Willie Chriesman/Á la Carte Alabama
When it comes to national media attention, Alabama got more than its fair share in 2017. Granted, most of it had to do with politics. But there was a topic where at least one Alabama city had a chance to bask in the warm glow of positive publicity.
For the Birmingham metro area’s booming food scene, 2017 was a very good year. Of course, It isn’t the first time The Magic City has been in the national spotlight. But, as opposed to the times when it made headlines for all the wrong reasons, this year has seen an infusion of good news stories unlike anything in recent memory.
The year began with no less than The New York Times listing Birmingham as one of 52 Places to Go in 2017. Fueled by the ongoing work of nationally-renowned chefs and restaurants, the opening of the Pizitz Food Hall and the emergence of food enclaves in places like Avondale, Lakeview and Woodlawn, the positive stories continued in national publications like The Washington Post and the San Francisco Chronicle. Even that arbiter of style and fashion Vogue magazine sang the praises of this erstwhile Steel Town.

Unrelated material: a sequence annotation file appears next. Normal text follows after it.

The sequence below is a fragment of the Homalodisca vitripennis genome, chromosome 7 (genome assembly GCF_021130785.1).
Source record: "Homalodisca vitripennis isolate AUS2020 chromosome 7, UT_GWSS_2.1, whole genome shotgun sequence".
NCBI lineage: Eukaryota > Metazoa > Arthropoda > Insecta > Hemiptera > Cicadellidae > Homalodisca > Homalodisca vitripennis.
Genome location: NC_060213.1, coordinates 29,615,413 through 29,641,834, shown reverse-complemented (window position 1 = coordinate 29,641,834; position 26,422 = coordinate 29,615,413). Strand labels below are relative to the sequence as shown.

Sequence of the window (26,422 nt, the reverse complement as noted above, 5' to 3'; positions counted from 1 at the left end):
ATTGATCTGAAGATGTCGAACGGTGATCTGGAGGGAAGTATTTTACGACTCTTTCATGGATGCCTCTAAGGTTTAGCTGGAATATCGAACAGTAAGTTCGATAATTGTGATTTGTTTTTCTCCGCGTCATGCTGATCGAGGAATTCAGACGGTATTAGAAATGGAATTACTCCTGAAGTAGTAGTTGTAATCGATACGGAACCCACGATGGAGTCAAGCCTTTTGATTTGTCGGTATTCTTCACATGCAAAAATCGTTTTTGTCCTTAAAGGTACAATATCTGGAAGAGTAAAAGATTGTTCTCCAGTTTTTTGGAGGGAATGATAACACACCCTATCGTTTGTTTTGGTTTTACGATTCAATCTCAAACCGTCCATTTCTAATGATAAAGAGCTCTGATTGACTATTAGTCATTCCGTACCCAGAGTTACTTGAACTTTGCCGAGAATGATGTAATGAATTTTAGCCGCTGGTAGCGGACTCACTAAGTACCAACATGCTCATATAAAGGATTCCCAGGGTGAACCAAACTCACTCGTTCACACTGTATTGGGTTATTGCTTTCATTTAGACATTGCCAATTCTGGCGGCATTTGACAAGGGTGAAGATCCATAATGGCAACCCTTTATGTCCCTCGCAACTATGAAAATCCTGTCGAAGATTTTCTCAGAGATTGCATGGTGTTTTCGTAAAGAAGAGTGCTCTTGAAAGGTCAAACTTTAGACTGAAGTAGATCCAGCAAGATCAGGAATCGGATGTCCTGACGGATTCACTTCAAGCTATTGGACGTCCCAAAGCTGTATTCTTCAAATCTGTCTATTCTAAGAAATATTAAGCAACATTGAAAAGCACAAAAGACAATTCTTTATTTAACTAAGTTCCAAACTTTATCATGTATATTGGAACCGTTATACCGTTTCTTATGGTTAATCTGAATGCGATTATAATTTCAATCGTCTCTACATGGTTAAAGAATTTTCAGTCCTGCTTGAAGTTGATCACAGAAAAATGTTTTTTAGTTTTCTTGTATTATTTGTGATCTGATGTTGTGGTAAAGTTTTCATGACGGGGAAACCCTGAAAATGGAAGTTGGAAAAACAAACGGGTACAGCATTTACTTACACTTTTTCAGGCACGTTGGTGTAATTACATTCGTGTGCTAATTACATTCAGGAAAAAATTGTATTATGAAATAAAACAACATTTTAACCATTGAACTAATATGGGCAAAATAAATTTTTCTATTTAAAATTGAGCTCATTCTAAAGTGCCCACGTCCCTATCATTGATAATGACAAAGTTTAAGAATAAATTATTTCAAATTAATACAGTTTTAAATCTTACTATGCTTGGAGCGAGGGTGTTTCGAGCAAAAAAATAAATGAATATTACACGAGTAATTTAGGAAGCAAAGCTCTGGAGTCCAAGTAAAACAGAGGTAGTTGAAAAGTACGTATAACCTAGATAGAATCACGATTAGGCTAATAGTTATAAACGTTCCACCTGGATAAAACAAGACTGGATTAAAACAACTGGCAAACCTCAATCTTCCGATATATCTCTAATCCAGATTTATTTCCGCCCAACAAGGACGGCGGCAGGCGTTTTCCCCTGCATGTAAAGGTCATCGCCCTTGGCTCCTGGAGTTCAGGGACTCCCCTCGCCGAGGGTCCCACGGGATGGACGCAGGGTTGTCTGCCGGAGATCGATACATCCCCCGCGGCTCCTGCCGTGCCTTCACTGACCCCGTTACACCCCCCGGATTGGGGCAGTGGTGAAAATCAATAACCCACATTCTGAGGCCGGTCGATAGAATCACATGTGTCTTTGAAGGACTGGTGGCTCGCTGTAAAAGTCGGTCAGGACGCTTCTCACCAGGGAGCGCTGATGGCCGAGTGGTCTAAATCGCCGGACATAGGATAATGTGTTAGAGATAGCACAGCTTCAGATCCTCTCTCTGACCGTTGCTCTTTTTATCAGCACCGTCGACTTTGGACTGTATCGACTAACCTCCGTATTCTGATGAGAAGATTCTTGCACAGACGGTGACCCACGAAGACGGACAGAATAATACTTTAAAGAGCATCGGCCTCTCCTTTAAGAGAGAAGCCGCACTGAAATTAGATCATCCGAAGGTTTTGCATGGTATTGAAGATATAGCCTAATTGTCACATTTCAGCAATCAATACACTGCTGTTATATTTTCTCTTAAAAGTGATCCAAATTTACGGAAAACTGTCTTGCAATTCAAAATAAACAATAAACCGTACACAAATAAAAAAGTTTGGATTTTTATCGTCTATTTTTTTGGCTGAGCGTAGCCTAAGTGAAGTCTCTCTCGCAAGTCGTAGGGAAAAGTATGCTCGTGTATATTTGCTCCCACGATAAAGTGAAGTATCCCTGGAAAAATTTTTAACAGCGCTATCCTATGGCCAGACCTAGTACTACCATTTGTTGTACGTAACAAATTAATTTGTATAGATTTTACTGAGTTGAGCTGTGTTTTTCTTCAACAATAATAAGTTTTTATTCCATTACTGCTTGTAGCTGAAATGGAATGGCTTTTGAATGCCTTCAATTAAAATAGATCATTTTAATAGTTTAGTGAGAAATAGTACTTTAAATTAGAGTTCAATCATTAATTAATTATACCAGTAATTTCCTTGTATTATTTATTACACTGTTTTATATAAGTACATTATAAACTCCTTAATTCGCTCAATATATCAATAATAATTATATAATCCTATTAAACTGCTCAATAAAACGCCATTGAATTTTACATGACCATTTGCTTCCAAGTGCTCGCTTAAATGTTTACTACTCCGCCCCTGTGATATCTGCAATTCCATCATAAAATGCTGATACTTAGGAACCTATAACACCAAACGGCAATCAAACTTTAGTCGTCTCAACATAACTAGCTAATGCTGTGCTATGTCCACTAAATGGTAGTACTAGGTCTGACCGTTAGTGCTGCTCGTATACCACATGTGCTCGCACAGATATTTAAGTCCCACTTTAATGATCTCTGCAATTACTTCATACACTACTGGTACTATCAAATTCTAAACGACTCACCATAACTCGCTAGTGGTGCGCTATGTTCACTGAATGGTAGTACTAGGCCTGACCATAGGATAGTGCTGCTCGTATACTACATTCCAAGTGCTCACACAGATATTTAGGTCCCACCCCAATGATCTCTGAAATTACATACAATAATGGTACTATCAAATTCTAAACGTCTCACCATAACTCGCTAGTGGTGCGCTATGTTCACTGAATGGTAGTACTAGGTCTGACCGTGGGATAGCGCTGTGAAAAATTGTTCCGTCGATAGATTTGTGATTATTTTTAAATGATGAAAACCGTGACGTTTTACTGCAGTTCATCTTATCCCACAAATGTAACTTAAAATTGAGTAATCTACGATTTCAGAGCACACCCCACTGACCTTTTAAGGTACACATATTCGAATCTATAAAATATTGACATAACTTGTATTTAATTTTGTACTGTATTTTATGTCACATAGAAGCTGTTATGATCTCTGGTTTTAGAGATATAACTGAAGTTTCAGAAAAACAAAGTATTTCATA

Eater and OpenTable both listed the Southside’s Highlands Bar and Grill as one of America’s best restaurants and it along with Highlands’ pastry chef Dolester Miles and chef Tim Hontzas of Homewood’s Johnny’s Restaurant were nominated for the prestigious James Beard Foundation Award, the Oscars of the food world. (As were Alabama chefs David Bancroft of Acre in Auburn, Rob McDaniel of SpringHouse in Alexander City and Bill Briand of Fisher's Upstairs at Orange Beach Marina in Orange Beach.)
And the year wraps up with the renowned restaurant review site Zagat lauding Birmingham as one of 2017’s 30 Most Exciting Food Cities in America. Proclaiming “all eyes are on The Magic City,” Zagat says, “It's delivering with a wave of globally focused eateries.”
What’s ahead for 2018
With the momentum building for the culinary scene here, there’s little doubt 2018 will bring more attention and more accolades. That’s especially true in thriving areas like downtown, Uptown, Southside and Avondale. But what else can we expect?
Signs point to the excitement surrounding food expanding beyond Birmingham’s city limits. Homewood expects a number of new restaurant offerings to open in the months ahead following a busy 2017. And Mountain Brook has announced it’s launching a Restaurant Trail, similar to the Kentucky Bourbon Trail, where diners are encouraged to sample the fare offered by that town’s dozens of eating options.
One thing that could elevate the Birmingham food scene even more is for it to expand to some of the area’s struggling communities, particularly predominantly African-American ones. With the city’s rich African-American traditions in culture and food, these communities are ripe to benefit from this city’s food explosion.
We’re building a whole new identity in Birmingham on food and it’s one that’s putting a good face on us to the world. Now, let’s see if we can spread those benefits all around town.